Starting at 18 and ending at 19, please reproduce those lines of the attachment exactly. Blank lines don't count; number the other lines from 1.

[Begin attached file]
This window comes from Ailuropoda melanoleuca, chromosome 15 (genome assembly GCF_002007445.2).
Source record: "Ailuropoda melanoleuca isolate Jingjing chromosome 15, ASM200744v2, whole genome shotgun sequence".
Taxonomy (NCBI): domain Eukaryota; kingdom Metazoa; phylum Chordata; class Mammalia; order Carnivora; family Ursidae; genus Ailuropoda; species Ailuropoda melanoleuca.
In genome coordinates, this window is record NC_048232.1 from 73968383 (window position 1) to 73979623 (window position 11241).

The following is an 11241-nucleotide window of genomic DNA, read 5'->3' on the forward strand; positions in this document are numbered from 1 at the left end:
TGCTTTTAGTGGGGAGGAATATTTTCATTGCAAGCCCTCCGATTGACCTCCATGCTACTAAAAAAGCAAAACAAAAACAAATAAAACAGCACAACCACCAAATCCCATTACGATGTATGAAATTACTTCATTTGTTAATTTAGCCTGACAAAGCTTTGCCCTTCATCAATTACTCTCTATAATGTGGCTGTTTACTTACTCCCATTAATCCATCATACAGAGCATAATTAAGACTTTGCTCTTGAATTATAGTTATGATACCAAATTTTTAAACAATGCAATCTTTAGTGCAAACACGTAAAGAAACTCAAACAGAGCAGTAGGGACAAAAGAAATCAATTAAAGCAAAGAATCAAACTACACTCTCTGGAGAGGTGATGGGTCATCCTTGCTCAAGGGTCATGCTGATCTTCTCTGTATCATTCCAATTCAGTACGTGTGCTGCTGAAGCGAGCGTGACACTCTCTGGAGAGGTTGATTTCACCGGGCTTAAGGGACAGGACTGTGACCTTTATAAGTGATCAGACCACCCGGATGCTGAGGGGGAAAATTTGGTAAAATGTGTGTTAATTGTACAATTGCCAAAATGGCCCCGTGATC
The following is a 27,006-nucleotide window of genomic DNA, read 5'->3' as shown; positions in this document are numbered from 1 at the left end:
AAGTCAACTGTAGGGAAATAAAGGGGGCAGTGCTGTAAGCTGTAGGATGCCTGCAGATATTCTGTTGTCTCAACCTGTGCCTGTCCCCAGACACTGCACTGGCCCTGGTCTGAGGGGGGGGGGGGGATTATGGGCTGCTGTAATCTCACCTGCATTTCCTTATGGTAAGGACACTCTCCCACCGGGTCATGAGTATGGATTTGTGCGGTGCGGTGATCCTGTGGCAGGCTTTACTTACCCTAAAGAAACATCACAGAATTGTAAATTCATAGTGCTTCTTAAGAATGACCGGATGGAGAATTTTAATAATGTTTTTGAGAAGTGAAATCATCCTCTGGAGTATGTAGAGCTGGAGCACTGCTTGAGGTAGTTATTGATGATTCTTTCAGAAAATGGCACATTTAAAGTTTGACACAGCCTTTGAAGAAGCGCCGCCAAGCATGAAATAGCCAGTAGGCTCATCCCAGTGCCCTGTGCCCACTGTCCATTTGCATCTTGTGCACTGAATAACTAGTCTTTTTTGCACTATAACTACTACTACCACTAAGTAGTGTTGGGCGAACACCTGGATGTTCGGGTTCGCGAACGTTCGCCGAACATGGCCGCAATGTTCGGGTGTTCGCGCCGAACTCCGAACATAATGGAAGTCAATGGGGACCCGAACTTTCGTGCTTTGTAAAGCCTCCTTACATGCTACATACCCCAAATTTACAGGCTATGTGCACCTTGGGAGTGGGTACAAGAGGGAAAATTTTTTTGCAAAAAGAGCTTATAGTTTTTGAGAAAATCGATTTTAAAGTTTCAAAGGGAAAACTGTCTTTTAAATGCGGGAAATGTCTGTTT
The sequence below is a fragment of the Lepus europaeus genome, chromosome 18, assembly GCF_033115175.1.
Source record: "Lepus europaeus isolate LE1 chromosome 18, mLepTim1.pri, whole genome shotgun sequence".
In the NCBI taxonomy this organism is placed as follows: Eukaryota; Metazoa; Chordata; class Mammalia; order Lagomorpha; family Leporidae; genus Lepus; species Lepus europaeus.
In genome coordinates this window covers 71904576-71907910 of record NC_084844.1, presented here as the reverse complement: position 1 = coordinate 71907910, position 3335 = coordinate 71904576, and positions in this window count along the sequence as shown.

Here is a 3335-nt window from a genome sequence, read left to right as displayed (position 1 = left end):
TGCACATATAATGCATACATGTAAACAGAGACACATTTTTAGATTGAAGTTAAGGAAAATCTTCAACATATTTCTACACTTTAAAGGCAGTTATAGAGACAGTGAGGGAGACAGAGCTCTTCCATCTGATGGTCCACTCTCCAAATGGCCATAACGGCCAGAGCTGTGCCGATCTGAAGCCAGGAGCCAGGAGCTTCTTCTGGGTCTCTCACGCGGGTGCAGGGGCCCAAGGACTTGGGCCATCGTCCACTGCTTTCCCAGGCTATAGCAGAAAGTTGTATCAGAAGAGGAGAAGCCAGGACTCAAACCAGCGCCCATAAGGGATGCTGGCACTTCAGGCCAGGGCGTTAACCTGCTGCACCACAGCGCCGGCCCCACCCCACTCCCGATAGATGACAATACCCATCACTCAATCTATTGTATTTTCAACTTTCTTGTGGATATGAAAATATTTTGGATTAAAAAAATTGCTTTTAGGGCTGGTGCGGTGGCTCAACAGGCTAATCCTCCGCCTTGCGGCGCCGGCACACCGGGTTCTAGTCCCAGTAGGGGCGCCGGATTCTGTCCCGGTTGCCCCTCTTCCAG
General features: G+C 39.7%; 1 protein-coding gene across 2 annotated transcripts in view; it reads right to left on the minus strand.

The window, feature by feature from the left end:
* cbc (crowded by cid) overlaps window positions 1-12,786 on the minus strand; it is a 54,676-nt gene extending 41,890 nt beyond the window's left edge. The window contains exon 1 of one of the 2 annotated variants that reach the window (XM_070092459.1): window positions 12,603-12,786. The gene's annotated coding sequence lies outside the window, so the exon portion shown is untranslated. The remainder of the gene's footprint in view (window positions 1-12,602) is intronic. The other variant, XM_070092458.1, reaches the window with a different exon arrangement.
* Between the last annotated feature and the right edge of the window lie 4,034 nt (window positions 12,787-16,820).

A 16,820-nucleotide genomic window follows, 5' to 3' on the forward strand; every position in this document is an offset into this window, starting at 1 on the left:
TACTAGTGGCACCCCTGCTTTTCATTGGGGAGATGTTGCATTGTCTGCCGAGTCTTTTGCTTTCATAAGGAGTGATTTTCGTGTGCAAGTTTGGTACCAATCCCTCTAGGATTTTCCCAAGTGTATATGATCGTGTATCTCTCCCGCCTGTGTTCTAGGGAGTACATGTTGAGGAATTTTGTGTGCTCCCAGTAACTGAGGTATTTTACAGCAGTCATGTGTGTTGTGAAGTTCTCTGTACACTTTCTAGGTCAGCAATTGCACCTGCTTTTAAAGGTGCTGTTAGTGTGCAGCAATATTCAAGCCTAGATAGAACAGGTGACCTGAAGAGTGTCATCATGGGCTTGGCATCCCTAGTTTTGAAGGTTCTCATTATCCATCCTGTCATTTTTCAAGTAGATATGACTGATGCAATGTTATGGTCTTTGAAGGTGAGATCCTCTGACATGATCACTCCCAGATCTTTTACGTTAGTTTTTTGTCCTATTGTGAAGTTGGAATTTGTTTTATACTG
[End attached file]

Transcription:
* Between the last annotated feature and the right edge of the window lie 4,034 nt (window positions 12,787-16,820).

A 16,820-nucleotide genomic window follows, 5' to 3' on the forward strand; every position in this document is an offset into this window, starting at 1 on the left: